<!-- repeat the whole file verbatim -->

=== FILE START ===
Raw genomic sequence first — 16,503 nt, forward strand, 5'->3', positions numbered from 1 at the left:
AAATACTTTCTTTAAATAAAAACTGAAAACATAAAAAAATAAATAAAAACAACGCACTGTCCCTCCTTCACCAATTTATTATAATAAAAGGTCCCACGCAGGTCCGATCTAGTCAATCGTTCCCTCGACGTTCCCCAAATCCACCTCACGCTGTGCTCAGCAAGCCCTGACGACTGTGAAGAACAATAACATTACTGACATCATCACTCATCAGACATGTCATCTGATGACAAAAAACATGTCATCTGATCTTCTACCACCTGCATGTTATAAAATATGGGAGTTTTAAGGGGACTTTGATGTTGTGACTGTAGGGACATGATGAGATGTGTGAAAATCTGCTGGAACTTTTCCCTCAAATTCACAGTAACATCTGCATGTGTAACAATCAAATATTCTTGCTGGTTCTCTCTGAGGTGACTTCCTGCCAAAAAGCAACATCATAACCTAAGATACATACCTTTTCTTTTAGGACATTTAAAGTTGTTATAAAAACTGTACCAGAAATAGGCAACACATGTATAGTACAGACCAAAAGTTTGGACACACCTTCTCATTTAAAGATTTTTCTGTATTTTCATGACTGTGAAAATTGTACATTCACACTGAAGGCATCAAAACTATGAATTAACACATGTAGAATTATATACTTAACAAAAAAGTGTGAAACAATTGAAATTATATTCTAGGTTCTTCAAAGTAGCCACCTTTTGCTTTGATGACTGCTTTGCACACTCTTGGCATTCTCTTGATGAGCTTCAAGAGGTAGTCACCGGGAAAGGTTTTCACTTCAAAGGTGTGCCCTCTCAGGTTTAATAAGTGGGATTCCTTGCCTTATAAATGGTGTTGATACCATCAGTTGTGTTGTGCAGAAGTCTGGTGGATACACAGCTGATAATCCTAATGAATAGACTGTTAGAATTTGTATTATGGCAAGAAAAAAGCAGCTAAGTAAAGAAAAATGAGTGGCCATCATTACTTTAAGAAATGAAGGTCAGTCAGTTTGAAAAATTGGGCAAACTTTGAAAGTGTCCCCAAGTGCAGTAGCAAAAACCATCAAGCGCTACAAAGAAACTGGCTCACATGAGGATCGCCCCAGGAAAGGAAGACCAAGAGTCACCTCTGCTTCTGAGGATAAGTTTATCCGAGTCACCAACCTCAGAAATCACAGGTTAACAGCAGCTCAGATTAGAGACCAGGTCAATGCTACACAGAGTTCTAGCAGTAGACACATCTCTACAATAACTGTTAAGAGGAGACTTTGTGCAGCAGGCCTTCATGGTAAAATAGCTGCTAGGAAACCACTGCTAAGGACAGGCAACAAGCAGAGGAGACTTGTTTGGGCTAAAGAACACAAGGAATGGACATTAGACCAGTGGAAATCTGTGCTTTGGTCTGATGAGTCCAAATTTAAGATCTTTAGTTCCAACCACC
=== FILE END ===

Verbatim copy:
Raw genomic sequence first — 16,503 nt, forward strand, 5'->3', positions numbered from 1 at the left:
AAATACTTTCTTTAAATAAAAACTGAAAACATAAAAAAATAAATAAAAACAACGCACTGTCCCTCCTTCACCAATTTATTATAATAAAAGGTCCCACGCAGGTCCGATCTAGTCAATCGTTCCCTCGACGTTCCCCAAATCCACCTCACGCTGTGCTCAGCAAGCCCTGACGACTGTGAAGAACAATAACATTACTGACATCATCACTCATCAGACATGTCATCTGATGACAAAAAACATGTCATCTGATCTTCTACCACCTGCATGTTATAAAATATGGGAGTTTTAAGGGGACTTTGATGTTGTGACTGTAGGGACATGATGAGATGTGTGAAAATCTGCTGGAACTTTTCCCTCAAATTCACAGTAACATCTGCATGTGTAACAATCAAATATTCTTGCTGGTTCTCTCTGAGGTGACTTCCTGCCAAAAAGCAACATCATAACCTAAGATACATACCTTTTCTTTTAGGACATTTAAAGTTGTTATAAAAACTGTACCAGAAATAGGCAACACATGTATAGTACAGACCAAAAGTTTGGACACACCTTCTCATTTAAAGATTTTTCTGTATTTTCATGACTGTGAAAATTGTACATTCACACTGAAGGCATCAAAACTATGAATTAACACATGTAGAATTATATACTTAACAAAAAAGTGTGAAACAATTGAAATTATATTCTAGGTTCTTCAAAGTAGCCACCTTTTGCTTTGATGACTGCTTTGCACACTCTTGGCATTCTCTTGATGAGCTTCAAGAGGTAGTCACCGGGAAAGGTTTTCACTTCAAAGGTGTGCCCTCTCAGGTTTAATAAGTGGGATTCCTTGCCTTATAAATGGTGTTGATACCATCAGTTGTGTTGTGCAGAAGTCTGGTGGATACACAGCTGATAATCCTAATGAATAGACTGTTAGAATTTGTATTATGGCAAGAAAAAAGCAGCTAAGTAAAGAAAAATGAGTGGCCATCATTACTTTAAGAAATGAAGGTCAGTCAGTTTGAAAAATTGGGCAAACTTTGAAAGTGTCCCCAAGTGCAGTAGCAAAAACCATCAAGCGCTACAAAGAAACTGGCTCACATGAGGATCGCCCCAGGAAAGGAAGACCAAGAGTCACCTCTGCTTCTGAGGATAAGTTTATCCGAGTCACCAACCTCAGAAATCACAGGTTAACAGCAGCTCAGATTAGAGACCAGGTCAATGCTACACAGAGTTCTAGCAGTAGACACATCTCTACAATAACTGTTAAGAGGAGACTTTGTGCAGCAGGCCTTCATGGTAAAATAGCTGCTAGGAAACCACTGCTAAGGACAGGCAACAAGCAGAGGAGACTTGTTTGGGCTAAAGAACACAAGGAATGGACATTAGACCAGTGGAAATCTGTGCTTTGGTCTGATGAGTCCAAATTTAAGATCTTTAGTTCCAACCACC